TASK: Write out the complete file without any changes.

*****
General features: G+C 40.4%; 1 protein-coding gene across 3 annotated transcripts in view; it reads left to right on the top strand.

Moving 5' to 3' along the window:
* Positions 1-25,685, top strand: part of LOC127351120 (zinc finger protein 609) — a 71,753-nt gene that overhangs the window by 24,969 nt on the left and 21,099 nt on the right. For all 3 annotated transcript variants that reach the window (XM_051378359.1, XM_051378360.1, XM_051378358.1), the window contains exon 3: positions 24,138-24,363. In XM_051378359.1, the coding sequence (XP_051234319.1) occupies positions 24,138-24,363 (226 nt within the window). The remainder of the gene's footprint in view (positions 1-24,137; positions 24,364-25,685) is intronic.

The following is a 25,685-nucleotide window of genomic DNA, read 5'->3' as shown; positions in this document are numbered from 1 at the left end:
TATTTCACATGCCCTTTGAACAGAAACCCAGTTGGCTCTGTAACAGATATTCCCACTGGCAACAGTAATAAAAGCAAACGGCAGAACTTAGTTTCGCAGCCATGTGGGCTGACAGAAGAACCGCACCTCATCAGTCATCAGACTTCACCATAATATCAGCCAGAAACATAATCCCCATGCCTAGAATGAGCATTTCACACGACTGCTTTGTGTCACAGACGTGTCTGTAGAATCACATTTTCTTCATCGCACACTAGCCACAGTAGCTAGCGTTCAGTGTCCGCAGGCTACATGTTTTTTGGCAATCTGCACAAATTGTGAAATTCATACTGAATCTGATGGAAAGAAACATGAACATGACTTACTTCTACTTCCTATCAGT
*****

General features: G+C 40.4%; 1 protein-coding gene across 3 annotated transcripts in view; it reads left to right on the top strand.

Moving 5' to 3' along the window:
* Positions 1-25,685, top strand: part of LOC127351120 (zinc finger protein 609) — a 71,753-nt gene that overhangs the window by 24,969 nt on the left and 21,099 nt on the right. For all 3 annotated transcript variants that reach the window (XM_051378359.1, XM_051378360.1, XM_051378358.1), the window contains exon 3: positions 24,138-24,363. In XM_051378359.1, the coding sequence (XP_051234319.1) occupies positions 24,138-24,363 (226 nt within the window). The remainder of the gene's footprint in view (positions 1-24,137; positions 24,364-25,685) is intronic.

The following is a 25,685-nucleotide window of genomic DNA, read 5'->3' as shown; positions in this document are numbered from 1 at the left end:
TATTTCACATGCCCTTTGAACAGAAACCCAGTTGGCTCTGTAACAGATATTCCCACTGGCAACAGTAATAAAAGCAAACGGCAGAACTTAGTTTCGCAGCCATGTGGGCTGACAGAAGAACCGCACCTCATCAGTCATCAGACTTCACCATAATATCAGCCAGAAACATAATCCCCATGCCTAGAATGAGCATTTCACACGACTGCTTTGTGTCACAGACGTGTCTGTAGAATCACATTTTCTTCATCGCACACTAGCCACAGTAGCTAGCGTTCAGTGTCCGCAGGCTACATGTTTTTTGGCAATCTGCACAAATTGTGAAATTCATACTGAATCTGATGGAAAGAAACATGAACATGACTTACTTCTACTTCCTATCAGT